(h) “Peer support specialist services” means culturally competent services that promote engagement, socialization, recovery, self-sufficiency, self-advocacy, development of natural supports, and identification of strengths. Peer support specialist services include, but are not limited to, prevention services, support, coaching, facilitation, or education that is individualized and is conducted by a certified peer support specialist.(i) “Recovery” means a process of change through which an individual improves their health and wellness, lives a self-directed life, and strives to reach their full potential. This process of change recognizes cultural diversity and inclusion, and honors the different routes to resilience and recovery based on the individual and their cultural community.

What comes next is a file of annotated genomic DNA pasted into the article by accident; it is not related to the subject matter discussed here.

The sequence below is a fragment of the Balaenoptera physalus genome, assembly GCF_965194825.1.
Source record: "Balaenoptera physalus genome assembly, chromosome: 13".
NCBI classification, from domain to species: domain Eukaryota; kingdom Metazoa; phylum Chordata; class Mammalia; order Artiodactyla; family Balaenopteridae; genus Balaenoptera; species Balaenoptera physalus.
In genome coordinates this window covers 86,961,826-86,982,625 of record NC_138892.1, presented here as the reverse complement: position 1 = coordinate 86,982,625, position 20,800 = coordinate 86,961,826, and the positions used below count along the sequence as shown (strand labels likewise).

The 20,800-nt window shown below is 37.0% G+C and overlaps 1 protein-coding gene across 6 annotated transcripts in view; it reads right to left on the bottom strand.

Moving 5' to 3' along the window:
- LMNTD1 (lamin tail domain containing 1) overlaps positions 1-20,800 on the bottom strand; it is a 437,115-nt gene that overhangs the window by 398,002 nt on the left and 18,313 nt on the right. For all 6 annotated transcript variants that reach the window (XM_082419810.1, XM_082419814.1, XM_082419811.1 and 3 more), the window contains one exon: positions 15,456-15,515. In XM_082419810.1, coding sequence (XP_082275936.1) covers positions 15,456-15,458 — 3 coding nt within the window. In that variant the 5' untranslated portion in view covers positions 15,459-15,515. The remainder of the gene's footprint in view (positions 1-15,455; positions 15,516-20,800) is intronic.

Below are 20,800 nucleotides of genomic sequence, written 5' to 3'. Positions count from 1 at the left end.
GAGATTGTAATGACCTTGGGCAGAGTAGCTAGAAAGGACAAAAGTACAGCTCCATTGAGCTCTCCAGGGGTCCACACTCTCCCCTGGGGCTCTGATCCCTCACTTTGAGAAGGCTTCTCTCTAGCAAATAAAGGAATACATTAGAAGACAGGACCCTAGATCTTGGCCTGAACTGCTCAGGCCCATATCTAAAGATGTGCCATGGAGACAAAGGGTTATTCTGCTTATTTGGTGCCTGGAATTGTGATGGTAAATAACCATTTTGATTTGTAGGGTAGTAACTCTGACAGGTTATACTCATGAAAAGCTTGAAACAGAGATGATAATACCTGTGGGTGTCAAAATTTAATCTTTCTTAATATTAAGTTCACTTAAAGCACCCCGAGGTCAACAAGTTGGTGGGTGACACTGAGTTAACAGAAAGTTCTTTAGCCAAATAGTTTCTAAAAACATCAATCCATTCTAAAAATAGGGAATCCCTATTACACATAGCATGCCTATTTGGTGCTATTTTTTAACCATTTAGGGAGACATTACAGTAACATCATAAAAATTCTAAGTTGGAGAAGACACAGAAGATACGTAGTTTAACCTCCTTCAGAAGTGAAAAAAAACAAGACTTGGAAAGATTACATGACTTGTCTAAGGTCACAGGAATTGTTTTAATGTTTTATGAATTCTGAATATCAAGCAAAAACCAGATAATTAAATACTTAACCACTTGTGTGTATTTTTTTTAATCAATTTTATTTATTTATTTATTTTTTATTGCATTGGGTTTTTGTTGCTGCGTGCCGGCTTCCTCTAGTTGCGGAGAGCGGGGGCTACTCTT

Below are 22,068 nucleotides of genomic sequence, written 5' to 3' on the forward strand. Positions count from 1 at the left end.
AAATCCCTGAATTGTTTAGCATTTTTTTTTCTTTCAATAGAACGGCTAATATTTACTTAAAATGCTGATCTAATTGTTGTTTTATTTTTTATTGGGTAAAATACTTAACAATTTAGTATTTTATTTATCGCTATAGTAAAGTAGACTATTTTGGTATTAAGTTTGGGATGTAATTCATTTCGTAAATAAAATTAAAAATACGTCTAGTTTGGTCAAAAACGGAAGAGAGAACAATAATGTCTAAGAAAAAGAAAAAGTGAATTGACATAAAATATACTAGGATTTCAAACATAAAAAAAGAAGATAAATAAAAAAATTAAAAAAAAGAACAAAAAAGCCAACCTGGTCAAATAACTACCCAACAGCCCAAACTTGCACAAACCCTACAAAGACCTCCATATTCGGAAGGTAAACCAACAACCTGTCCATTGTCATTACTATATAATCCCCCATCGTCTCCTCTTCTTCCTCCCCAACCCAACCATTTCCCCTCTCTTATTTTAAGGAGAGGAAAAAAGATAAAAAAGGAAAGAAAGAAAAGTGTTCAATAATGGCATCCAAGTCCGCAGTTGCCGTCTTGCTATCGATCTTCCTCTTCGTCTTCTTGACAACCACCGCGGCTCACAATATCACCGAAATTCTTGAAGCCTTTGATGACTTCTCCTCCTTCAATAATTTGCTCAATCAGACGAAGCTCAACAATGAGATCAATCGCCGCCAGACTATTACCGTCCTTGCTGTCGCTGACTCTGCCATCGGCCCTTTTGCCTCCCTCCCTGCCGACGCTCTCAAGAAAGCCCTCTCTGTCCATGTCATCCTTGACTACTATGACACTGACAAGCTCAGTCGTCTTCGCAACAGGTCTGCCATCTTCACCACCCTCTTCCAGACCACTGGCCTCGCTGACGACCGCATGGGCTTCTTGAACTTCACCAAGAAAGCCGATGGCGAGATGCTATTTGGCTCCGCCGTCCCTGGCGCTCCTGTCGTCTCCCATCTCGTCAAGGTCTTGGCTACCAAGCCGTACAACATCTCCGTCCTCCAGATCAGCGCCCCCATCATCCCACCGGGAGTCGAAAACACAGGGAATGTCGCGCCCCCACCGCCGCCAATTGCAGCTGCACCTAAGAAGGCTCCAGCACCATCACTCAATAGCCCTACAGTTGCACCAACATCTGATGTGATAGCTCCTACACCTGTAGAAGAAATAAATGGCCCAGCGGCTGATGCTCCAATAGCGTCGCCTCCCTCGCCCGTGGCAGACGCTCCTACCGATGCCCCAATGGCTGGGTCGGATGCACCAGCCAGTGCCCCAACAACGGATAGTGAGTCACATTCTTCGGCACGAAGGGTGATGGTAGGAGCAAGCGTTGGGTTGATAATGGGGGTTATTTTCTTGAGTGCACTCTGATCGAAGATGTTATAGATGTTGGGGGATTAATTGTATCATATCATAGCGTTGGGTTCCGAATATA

By July 1, 2022, subject to Section 14045.19, the department shall do all of the following:(a) Establish statewide requirements for counties, or an agency representing counties, to use in developing certification programs for the certification of peer support specialists.(b) Define the qualifications, range of responsibilities, practice guidelines, and supervision standards for peer support specialists. The department may utilize best practice materials published by the federal Substance Abuse and Mental Health Services Administration, the United States Department of Veterans Affairs, and related notable experts in the field as a basis for development of these definitions.(c) Determine curriculum and core competencies required for certification of an individual as a peer support specialist, including curriculum that may be offered in areas of specialization, including, but not limited to, transition-age youth, veterans, gender identity, sexual orientation, and any other areas of specialization identified by the department. Core-competencies-based curriculum shall include, at a minimum, training related to all of the following elements:(1) The concepts of hope, recovery, and wellness.(2) The role of advocacy.(3) The role of consumers and family members.(4) Psychiatric rehabilitation skills and service delivery, and addiction recovery principles, including defined practices.(5) Cultural competence training.(6) Trauma-informed care.(7) Group facilitation skills.(8) Self-awareness and self-care.(9) Cooccurring disorders of mental health and substance use.(10) Conflict resolution.(11) Professional boundaries and ethics.(12) Preparation for employment opportunities, including study and test-taking skills, application and résumé preparation, interviewing, and other potential requirements for employment.(13) Safety and crisis planning.(14) Navigation of, and referral to, other services.(15) Documentation skills and standards.(16) Confidentiality.(d) Specify peer support specialist employment training requirements, including core-competencies-based training and specialized training necessary to become certified under this article, and require training to include people with lived experience as consumers and family members.(e) Establish a code of ethics.(f) Determine continuing education requirements for biennial certification renewal.(g) Determine the process for initial certification issuance and biennial certification renewal.(h) Determine a process for investigation of complaints and corrective action, including suspension and revocation of certification and appeals.(i) Determine a process for an individual employed as a peer support specialist on January 1, 2022, to obtain certification under this article.(j) Determine requirements for peer support specialist certification reciprocity between counties, and for peer support specialists from out of state.(k) Seek any federal approvals, related to the statewide certification standards, that it deems necessary to implement this article. For any federal approvals that the department deems necessary related to the statewide certification standards, this article shall be implemented only if and to the extent that the department obtains those federal approvals.